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ONLINE TOOLS AND SOFTWARE

7 Ways to Work From Anywhere
 

Author John Warrillow shares the tech tools he uses to run his start-up remotely while traveling through Europe.

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My last company was old school when it came to technology. We had an e-newsletter instead of a blog; we had accounting software that we bought in a box; and we used an old voice mail system that hung on the wall in our server room.

That business was acquired in 2008, after which a friend of mine suggested I read Timothy Ferriss' book, The Four Hour Work Week, to figure out what to do next. Tim's book inspired me to build my next business into something that I could operate while travelling. If you haven't read it, the main premise of the book is to use automation and technology to set up a business that allows you the time and mobility to see the world. It's a thought-provoking read.

To field test Ferriss' idea, we've been travelling as a family for the last 12 months in France, Spain, England, Wales, and the west coast of the United States–and all the while I've been running my start-up remotely.

I've been experimenting with a variety of business applications that reside "in the cloud"–geek talk for software you access from the Internet instead of your computer's hard drive. Here are a few of the applications I've found handy so far:

1. Vonage

I set up a North American phone number but I do a lot of my business while living in Europe. The beauty of Vonage is that you simply plug the little box they give you into your Internet connection and your customers never know where you are because they dial the same number as you move around.

2. Google Docs

My marketing manager lives in another city, so whenever we need to work on a joint project, we upload files to Google Docs. I love not having to e-mail big files back and forth, and since the files are located online, you never have the problem of simultaneously editing the same document and losing track of which version is the latest.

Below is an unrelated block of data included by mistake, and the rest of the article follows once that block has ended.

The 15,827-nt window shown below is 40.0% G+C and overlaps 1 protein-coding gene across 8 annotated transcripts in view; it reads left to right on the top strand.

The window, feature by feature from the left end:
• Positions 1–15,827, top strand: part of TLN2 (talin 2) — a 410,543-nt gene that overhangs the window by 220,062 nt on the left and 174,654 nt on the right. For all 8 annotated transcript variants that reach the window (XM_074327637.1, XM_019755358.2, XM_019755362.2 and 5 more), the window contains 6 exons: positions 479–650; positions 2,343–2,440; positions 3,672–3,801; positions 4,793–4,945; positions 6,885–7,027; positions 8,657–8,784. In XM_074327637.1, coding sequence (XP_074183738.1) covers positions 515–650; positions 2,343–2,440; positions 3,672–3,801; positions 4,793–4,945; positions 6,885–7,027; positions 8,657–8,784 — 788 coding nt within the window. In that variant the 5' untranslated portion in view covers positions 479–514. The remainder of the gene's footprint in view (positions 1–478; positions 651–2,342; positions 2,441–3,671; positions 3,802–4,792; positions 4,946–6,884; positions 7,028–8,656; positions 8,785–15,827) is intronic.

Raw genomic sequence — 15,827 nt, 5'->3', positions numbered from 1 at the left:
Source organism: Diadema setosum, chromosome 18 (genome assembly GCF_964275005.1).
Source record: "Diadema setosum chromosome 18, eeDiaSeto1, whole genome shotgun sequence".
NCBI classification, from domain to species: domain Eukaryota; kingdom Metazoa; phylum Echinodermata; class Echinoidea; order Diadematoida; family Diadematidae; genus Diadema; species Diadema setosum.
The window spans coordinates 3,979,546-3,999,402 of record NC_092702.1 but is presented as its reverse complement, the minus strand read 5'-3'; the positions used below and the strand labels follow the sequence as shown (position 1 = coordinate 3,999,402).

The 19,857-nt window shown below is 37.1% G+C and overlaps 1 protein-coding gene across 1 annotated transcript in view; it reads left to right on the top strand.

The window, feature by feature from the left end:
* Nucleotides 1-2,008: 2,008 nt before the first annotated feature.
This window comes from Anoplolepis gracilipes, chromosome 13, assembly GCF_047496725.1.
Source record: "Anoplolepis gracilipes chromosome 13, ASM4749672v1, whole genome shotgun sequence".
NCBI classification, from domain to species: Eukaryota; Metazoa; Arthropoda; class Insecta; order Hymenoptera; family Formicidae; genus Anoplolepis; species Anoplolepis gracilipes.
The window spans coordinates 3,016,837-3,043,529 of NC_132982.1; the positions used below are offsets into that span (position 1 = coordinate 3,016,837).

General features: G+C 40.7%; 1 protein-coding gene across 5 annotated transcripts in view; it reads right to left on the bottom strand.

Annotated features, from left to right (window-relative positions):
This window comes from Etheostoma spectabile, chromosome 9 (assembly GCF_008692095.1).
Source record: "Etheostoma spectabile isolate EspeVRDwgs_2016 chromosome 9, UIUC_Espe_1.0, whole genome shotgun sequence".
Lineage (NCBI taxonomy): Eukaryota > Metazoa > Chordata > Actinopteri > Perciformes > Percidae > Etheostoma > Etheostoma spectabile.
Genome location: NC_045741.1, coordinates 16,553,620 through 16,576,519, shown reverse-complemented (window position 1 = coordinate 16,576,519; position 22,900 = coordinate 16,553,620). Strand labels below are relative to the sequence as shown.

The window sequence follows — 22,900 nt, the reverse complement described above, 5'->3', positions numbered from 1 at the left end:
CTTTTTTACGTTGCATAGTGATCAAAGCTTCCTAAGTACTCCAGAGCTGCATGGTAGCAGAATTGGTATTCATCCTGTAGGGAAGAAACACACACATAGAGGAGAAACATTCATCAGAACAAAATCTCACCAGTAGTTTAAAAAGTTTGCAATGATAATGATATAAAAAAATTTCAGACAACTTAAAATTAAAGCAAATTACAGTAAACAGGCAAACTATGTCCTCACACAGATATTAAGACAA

3. Survey Monkey

Survey Monkey makes it easy to get feedback from customers. You simply create a questionnaire using their templates, and then send out the request to complete the survey via e-mail or a social media platform like Facebook.
 
4. Salesforce.com

I keep all of our customer records in salesforce.com. I work a lot in Europe, but my staff are in North America, so salesforce.com allows us to share one customer database across the Atlantic.

5. JP Morgan Chase Orbital Virtual Terminal

We bill our customers for our software on a monthly basis. It's the same amount each month and, instead of manually inputting the customer's credit card number, our finance person inputs the customer's payment into the Chase Orbital Virtual Terminal online. Chase then bills their card each month without us having to initiate.

6. WebEx

WebEx is a meeting platform where you can share what you see on your desktop with someone else who has a computer connected to the Internet. It allows me to demo our software without getting on a plane.
 
7. aWeber

I use aWeber to send marketing messages to my list of subscribers. I like it because it is simple. I have figured out how to send an e-mail to a portion of my database and how to automatically send blog updates to my readers. Easy peasy.


What am I missing?

I'm what marketers refer to as a "technology laggard" so I'm sure you've discovered more tools than I have. What are your favorite online applications for running your business?

Last updated: Sep 9, 2011

JOHN WARRILLOW is the founder and CEO of The Sellability Score, a self-assessment questionnaire that lets business owners evaluate the “sellability” of their business.
@JohnWarrillow




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